The panic buying of consumer staples during uncertain times like these has put food manufacturers and suppliers in the position of making sure their network of distribution and warehousing facilities are adequate to handle these types of demand spikes on a regional basis. These companies will need to expand their industrial footprint in the metro area to keep up with the increased demand.
Atlanta’s location as a regional logistics hub makes it that much more of a desirable location for those companies seeking quick and efficient movement of their supply chain. Logistics companies will continue to see the need to optimize both locally and regionally.
With stores adjusting their hours and political leaders asking the public to stay home, the value of ecommerce has increased exponentially. Demand for large distribution and warehouse facilities will continue its incredible run over the past few years. And, last-mile locations have shown to become even more important to the industrial landscape.
The one component to industrial which will see hard times in the near term will be the import/export industry. The Georgia Ports Authority expects March container volumes to come in well below its normal amount due to the shutdown in the global supply chain as caused by the COVID-19 pandemic. On the flipside, the Authority is optimistic for a quick turnaround as bookings on the water have begun to increase and the Port of Savannah is beginning to see increased demand from importers, notably China which is seeing a return to normal production levels.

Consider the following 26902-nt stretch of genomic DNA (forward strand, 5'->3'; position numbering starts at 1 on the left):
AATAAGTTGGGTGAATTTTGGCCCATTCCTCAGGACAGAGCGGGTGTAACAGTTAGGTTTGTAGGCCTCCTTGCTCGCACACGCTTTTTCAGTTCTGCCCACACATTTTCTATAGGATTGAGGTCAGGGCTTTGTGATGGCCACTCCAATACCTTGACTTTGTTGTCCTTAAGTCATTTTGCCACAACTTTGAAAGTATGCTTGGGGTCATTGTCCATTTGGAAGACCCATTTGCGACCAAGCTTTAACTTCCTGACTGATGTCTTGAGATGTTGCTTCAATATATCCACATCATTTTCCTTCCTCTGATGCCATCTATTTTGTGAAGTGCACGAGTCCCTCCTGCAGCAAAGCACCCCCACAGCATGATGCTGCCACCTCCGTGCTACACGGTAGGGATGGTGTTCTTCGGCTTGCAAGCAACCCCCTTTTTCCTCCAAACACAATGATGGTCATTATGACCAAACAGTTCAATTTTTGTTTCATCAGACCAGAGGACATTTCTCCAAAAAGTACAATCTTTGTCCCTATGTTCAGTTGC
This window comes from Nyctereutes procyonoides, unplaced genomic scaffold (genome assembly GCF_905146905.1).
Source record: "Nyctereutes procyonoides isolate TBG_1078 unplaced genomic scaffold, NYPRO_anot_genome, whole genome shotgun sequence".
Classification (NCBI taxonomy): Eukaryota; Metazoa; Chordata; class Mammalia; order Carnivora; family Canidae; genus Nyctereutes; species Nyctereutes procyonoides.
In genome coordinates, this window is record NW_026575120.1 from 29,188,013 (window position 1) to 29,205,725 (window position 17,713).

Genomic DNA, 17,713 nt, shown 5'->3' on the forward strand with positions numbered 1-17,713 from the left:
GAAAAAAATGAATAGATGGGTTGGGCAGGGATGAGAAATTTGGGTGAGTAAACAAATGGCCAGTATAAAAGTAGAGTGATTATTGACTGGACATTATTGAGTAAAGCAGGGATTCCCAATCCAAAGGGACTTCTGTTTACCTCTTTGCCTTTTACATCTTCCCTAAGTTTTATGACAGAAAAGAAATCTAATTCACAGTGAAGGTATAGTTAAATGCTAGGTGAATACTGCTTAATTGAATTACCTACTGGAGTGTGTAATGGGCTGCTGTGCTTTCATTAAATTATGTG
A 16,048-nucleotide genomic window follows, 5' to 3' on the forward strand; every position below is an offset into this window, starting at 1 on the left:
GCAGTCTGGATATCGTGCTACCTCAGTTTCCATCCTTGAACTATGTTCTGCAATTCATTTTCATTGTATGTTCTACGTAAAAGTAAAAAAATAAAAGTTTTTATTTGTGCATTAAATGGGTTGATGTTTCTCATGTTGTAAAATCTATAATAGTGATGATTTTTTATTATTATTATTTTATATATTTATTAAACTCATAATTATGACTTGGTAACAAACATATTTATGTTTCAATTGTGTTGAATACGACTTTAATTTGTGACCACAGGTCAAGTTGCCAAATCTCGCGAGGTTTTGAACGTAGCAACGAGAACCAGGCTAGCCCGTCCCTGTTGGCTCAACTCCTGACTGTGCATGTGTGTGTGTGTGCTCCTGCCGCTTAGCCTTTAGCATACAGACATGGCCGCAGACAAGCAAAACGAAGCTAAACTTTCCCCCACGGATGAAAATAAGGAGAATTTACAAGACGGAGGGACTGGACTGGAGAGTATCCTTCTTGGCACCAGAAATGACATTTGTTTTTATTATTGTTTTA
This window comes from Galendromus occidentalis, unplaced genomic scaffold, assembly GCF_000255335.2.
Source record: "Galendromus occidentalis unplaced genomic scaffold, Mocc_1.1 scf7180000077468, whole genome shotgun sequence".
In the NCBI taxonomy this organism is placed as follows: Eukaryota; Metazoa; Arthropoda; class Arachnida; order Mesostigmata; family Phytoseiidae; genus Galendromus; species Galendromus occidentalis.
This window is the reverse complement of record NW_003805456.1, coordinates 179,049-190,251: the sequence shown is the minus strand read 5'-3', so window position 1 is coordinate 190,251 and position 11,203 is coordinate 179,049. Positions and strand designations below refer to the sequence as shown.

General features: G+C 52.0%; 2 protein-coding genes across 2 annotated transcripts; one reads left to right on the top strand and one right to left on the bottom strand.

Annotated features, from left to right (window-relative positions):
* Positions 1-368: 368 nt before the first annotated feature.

- Retail will be one of the hardest hit sectors in Atlanta
- All aspects of retail are adapting to the current situation
- The dramatic drop in demand will result in some businesses shuttering for good – increasing vacancies across the metro area
- The obligatory shift to ecommerce will accelerate brick-and-mortar closings
- Large mall owners will feel an effect on their bottom line
- Restaurants, bars, and entertainment establishments will see a dramatic bounce-back when the pandemic subsides
Retail will be one of the hardest hit sectors in Atlanta from the COVID-19 pandemic. All aspects of retail are adapting to the current situation, whether it be from changing store hours, providing drive-thru and take-out options or even having to close shop all together.
The dramatic drop in normal retail demand will result in the loss of valuable hourly and part-time employees and will eventually lead to some retail business shuttering for good. This will result in increased vacancies across the metro area. Additionally, the obligatory shift to ecommerce buying will accelerate the closings of brick-and-mortar locations.
While restaurants and bars are adapting and remaining open as to-go service options, malls will be hit hard as they have been forced to close in response to the COVID-19 pandemic. This will no doubt have an effect on the bottom-lines of large mall owners such as Simon Property Group here in Atlanta.
The longer the pandemic lasts, the more pronounced the damage to the Atlanta retail sector will be.